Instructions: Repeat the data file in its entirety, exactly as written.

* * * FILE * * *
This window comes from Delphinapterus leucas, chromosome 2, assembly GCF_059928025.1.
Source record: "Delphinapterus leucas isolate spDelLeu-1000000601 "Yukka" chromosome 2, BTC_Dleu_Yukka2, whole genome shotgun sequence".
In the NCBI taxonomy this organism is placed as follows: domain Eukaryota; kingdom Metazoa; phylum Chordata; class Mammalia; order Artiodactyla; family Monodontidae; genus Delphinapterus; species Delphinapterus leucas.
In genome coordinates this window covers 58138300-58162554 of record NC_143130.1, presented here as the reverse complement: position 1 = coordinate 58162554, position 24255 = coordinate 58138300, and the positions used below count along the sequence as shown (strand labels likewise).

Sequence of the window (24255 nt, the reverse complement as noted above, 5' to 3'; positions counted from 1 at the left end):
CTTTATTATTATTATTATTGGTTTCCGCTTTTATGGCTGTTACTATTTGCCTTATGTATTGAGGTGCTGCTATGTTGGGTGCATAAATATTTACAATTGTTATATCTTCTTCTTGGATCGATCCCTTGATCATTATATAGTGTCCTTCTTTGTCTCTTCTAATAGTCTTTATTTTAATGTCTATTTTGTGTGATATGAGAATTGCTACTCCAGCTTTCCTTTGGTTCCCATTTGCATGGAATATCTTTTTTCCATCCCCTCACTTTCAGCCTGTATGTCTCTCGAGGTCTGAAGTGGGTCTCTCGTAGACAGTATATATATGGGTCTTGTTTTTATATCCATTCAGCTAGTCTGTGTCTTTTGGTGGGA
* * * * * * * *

This window comes from Delphinapterus leucas, chromosome 2, assembly GCF_059928025.1.
Source record: "Delphinapterus leucas isolate spDelLeu-1000000601 "Yukka" chromosome 2, BTC_Dleu_Yukka2, whole genome shotgun sequence".
In the NCBI taxonomy this organism is placed as follows: domain Eukaryota; kingdom Metazoa; phylum Chordata; class Mammalia; order Artiodactyla; family Monodontidae; genus Delphinapterus; species Delphinapterus leucas.
In genome coordinates this window covers 58138300-58162554 of record NC_143130.1, presented here as the reverse complement: position 1 = coordinate 58162554, position 24255 = coordinate 58138300, and the positions used below count along the sequence as shown (strand labels likewise).

Sequence of the window (24255 nt, the reverse complement as noted above, 5' to 3'; positions counted from 1 at the left end):
CTTTATTATTATTATTATTGGTTTCCGCTTTTATGGCTGTTACTATTTGCCTTATGTATTGAGGTGCTGCTATGTTGGGTGCATAAATATTTACAATTGTTATATCTTCTTCTTGGATCGATCCCTTGATCATTATATAGTGTCCTTCTTTGTCTCTTCTAATAGTCTTTATTTTAATGTCTATTTTGTGTGATATGAGAATTGCTACTCCAGCTTTCCTTTGGTTCCCATTTGCATGGAATATCTTTTTTCCATCCCCTCACTTTCAGCCTGTATGTCTCTCGAGGTCTGAAGTGGGTCTCTCGTAGACAGTATATATATGGGTCTTGTTTTTATATCCATTCAGCTAGTCTGTGTCTTTTGGTGGGA